The nice thing about having internet on the phone over there would be for additional restaurant recommendations and site-seeing stuff but, you're all probably right, we could just get by with the standard WiFi. For the $7.95 -- we're only away for one month -- it might be worth the additional "Boingo" fee . . as a back up.
posted: May. 19, 2012 @ 4:29p
Agree with VPN suggestions...however, I never log into sites that need a PW, unless I am on a secure/known connection. I only use it for browsing....
Pobre said: Agree with VPN suggestions...however, I never log into sites that need a PW, unless I am on a secure/known connection. I only use it for browsing....
It's fine to use a VPN for surfing, but the whole point of using a VPN while traveling is so that you CAN securely log into sites and do the things you need to do. VPNs are what corporations, governments, and universities use to allow employees that are on the road or at remote sites to access sensitive corporate files.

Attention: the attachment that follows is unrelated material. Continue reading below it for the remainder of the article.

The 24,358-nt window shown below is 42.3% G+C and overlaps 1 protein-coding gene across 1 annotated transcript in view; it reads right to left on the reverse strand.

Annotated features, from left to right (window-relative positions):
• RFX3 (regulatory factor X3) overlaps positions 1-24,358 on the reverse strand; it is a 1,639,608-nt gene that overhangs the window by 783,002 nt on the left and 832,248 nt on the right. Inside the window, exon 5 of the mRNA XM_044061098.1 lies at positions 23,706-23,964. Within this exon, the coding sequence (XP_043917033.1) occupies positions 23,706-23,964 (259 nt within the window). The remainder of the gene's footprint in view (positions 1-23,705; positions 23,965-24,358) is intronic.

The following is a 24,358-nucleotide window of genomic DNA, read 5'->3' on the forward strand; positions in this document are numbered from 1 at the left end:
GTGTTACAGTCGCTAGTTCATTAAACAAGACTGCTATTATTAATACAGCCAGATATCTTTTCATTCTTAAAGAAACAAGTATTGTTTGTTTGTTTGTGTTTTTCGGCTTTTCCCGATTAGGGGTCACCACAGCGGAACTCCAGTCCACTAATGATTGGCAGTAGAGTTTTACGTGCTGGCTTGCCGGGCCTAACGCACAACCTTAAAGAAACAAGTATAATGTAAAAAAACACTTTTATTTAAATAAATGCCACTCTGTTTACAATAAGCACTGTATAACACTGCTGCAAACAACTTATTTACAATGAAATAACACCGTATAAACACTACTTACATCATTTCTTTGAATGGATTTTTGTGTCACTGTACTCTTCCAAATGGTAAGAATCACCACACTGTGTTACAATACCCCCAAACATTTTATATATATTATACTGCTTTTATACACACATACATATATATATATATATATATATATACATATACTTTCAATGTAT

You can use a VPN on the iPhone and remember that even if you pay for wifi internet, it's usually still considered unencrypted and public.
posted: May. 19, 2012 @ 8:10p
I know what VPN is...and I use for work from home. My point was that I don't like to log in to anything on the road. I didn't mean to imply that I use VPN for surfing, rather, that I would use open and/or free wifi for surfing only.
posted: May. 20, 2012 @ 6:48a
I have used boingo in the UK and Germany. It is hit or miss, probably more to sloppy management of their locations database, than to malicious intent to defraud you. I specifically booked some hotels in Germany because they were listed as boingo locations and then was frustrated when I arrived and couldn't get online. I also had some issues in the UK.
But for $10/month it is impossible to beat. Even if it isn't 100%.